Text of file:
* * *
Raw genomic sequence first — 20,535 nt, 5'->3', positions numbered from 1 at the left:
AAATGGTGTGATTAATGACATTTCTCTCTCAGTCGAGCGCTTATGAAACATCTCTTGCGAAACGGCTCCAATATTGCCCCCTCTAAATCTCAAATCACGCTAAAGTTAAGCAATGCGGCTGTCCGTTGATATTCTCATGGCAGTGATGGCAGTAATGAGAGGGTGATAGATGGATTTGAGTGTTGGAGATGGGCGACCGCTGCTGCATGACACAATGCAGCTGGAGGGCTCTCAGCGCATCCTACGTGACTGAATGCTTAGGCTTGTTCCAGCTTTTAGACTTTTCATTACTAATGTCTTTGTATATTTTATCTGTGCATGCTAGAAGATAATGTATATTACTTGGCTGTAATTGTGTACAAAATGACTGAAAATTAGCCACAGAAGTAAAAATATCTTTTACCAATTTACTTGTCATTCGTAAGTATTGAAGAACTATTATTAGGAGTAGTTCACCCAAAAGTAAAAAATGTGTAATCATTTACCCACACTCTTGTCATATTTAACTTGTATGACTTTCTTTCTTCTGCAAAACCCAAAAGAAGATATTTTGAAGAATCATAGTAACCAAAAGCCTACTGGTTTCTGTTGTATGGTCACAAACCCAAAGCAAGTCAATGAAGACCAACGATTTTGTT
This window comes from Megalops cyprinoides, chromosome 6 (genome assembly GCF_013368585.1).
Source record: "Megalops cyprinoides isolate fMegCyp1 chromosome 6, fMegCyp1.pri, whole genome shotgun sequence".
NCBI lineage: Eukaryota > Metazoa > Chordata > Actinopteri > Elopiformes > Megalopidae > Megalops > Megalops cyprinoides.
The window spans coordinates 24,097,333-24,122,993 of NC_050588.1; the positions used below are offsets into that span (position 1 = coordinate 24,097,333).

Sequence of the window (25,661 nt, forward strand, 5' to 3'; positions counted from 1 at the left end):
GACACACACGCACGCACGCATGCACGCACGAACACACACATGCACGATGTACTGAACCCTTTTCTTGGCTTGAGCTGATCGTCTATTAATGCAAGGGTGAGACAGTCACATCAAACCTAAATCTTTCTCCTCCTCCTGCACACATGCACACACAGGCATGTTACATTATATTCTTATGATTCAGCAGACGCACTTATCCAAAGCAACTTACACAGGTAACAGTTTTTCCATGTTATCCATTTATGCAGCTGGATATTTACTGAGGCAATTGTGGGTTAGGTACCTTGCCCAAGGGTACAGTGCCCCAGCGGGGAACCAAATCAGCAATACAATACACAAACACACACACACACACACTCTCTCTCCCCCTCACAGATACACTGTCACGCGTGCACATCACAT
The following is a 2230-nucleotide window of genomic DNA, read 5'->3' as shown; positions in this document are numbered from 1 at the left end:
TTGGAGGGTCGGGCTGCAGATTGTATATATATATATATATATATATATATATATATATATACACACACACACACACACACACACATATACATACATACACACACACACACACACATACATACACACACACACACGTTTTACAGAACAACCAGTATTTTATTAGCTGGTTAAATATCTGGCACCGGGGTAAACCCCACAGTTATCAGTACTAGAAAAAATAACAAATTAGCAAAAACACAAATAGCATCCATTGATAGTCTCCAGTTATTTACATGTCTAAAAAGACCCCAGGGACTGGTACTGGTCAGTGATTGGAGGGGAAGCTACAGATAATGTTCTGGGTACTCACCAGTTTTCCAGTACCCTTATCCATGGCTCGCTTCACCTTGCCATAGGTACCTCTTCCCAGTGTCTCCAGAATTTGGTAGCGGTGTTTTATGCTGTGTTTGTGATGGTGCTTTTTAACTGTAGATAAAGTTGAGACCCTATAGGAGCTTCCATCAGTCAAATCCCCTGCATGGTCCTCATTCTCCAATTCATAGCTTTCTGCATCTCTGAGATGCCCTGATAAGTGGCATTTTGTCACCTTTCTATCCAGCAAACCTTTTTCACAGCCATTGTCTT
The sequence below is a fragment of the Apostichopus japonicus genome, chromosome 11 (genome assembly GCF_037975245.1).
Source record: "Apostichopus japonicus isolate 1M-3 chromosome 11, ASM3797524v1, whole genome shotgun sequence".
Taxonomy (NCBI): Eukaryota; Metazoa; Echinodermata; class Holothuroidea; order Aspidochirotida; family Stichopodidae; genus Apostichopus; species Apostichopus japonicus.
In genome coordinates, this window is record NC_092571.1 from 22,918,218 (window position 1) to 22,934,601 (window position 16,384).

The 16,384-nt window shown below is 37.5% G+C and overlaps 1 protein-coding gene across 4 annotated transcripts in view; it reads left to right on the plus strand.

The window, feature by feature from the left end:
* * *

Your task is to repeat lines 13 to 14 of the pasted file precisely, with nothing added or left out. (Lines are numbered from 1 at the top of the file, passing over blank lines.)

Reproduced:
Taxonomy (NCBI): Eukaryota; Metazoa; Echinodermata; class Holothuroidea; order Aspidochirotida; family Stichopodidae; genus Apostichopus; species Apostichopus japonicus.
In genome coordinates, this window is record NC_092571.1 from 22,918,218 (window position 1) to 22,934,601 (window position 16,384).